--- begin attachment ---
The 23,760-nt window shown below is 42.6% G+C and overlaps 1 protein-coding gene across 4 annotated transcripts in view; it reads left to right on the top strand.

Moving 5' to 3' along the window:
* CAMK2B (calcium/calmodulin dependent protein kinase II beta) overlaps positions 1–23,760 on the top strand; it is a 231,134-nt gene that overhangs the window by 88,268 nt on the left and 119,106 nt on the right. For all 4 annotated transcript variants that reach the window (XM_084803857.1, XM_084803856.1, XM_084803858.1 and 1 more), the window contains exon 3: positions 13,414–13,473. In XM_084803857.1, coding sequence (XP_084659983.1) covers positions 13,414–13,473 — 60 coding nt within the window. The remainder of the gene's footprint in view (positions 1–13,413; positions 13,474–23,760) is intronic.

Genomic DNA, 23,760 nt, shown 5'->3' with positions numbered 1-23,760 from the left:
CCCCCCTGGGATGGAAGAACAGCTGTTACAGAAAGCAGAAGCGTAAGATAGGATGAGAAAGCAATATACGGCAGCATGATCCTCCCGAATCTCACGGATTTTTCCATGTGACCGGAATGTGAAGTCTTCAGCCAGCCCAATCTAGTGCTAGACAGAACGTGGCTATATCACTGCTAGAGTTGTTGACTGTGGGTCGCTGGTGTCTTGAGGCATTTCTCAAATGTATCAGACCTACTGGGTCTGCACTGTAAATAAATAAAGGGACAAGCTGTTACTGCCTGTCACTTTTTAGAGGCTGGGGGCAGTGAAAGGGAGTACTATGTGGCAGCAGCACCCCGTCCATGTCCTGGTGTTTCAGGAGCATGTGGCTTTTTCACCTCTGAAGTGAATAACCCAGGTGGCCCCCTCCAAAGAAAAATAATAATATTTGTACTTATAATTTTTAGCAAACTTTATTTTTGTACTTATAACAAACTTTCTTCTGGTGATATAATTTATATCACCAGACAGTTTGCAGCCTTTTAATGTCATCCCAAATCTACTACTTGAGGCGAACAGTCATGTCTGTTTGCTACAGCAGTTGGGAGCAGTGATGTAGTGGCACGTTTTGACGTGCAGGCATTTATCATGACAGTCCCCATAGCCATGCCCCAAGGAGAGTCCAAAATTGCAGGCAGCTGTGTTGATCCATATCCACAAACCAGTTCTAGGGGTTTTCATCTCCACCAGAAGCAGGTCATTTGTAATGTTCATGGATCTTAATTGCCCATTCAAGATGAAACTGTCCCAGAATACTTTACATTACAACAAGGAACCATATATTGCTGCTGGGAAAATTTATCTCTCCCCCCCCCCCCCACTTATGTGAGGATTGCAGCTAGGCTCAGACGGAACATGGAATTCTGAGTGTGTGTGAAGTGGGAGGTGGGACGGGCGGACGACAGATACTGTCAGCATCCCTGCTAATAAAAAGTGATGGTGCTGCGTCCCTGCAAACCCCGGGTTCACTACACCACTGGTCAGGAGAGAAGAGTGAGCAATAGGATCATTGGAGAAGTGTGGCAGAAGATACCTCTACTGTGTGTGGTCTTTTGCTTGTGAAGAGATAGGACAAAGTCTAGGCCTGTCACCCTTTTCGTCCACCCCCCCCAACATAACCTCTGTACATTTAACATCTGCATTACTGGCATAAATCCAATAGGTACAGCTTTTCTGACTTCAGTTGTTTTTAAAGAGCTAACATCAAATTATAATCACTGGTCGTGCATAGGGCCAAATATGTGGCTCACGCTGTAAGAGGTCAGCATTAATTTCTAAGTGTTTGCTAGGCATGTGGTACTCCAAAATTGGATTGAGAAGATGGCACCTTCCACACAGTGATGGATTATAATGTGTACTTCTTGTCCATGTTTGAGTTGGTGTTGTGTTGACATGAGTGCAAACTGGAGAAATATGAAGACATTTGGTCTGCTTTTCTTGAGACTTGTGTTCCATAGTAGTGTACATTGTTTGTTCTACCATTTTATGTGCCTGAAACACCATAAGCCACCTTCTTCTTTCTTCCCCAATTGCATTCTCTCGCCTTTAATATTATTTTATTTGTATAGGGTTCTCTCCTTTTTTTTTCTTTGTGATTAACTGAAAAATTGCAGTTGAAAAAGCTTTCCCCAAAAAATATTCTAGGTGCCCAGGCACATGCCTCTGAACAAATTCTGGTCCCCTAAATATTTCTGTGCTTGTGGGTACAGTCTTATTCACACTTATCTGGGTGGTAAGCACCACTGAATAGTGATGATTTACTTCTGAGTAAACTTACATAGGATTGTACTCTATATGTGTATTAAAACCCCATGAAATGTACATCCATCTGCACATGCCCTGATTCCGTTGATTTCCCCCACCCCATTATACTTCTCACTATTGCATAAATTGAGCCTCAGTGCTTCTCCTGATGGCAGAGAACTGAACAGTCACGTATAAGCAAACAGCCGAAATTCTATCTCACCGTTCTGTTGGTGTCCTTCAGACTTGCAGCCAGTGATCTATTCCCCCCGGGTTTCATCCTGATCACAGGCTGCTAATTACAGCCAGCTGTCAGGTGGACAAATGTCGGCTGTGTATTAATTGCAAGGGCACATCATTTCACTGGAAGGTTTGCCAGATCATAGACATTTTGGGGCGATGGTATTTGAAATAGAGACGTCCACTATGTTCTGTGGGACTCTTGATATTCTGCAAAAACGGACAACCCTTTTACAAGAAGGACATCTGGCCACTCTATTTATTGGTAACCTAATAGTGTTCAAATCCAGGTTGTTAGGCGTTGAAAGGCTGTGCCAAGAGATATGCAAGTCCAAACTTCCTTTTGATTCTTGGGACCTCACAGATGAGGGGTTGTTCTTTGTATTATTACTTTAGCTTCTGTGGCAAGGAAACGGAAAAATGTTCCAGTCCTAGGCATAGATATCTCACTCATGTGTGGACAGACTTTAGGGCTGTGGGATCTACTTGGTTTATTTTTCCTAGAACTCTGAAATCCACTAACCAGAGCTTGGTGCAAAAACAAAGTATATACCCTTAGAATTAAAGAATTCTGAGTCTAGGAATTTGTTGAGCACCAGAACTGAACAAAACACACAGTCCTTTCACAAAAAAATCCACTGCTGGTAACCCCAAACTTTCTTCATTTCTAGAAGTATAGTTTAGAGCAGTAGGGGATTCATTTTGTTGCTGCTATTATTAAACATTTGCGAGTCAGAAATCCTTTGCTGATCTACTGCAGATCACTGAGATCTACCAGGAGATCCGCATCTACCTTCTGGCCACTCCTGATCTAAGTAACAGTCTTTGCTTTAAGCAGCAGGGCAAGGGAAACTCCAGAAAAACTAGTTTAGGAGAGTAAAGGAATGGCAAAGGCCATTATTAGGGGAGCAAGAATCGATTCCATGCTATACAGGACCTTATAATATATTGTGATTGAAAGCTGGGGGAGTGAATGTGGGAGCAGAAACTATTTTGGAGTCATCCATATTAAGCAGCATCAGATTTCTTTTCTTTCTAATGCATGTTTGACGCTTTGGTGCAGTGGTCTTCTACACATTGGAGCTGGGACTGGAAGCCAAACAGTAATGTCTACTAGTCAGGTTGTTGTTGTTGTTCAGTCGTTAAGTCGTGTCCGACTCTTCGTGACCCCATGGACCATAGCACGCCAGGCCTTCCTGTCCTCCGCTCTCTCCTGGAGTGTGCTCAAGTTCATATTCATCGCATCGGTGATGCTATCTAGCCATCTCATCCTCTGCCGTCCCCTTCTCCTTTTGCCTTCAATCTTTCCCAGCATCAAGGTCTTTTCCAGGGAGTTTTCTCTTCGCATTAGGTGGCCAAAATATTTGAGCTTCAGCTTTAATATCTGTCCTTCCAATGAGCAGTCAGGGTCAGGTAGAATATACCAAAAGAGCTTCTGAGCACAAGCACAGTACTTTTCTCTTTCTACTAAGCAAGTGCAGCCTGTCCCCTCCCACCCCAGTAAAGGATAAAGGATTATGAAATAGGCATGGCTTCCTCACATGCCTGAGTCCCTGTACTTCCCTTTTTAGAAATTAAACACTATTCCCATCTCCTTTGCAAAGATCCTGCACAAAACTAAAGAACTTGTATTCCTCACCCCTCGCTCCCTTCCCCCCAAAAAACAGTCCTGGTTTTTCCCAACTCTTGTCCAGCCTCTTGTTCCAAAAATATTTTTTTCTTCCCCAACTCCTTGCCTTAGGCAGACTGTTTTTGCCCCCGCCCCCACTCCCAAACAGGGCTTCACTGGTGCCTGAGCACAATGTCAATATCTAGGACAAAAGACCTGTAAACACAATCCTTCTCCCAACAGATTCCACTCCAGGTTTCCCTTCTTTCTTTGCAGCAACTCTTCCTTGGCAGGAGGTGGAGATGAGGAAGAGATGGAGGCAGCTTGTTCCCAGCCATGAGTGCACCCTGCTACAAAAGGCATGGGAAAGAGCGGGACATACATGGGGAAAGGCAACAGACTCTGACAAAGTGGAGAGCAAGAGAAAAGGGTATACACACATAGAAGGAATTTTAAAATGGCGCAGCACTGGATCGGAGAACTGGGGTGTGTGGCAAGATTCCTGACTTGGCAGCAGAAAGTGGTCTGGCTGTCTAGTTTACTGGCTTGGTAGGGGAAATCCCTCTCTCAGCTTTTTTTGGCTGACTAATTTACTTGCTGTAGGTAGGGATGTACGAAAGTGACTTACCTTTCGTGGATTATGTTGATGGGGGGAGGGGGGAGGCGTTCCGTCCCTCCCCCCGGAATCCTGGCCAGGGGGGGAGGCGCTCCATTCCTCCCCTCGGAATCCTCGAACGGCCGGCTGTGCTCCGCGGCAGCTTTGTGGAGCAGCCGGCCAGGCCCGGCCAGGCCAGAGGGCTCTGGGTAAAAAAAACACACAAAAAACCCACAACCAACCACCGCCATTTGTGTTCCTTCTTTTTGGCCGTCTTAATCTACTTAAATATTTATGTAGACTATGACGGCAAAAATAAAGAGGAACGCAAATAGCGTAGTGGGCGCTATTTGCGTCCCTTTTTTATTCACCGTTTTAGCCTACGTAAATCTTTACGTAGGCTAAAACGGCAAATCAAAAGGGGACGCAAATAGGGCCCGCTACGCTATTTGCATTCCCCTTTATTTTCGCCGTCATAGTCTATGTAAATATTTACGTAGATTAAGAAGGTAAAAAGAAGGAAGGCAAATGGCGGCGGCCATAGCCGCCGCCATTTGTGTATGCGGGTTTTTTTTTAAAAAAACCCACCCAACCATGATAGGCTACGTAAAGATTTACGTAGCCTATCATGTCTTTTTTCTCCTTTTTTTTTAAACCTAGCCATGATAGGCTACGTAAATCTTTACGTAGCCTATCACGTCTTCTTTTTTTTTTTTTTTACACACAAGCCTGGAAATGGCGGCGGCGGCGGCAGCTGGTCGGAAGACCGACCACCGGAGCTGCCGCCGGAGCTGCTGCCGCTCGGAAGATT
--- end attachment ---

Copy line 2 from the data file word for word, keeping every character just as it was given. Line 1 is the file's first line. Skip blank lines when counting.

Moving 5' to 3' along the window: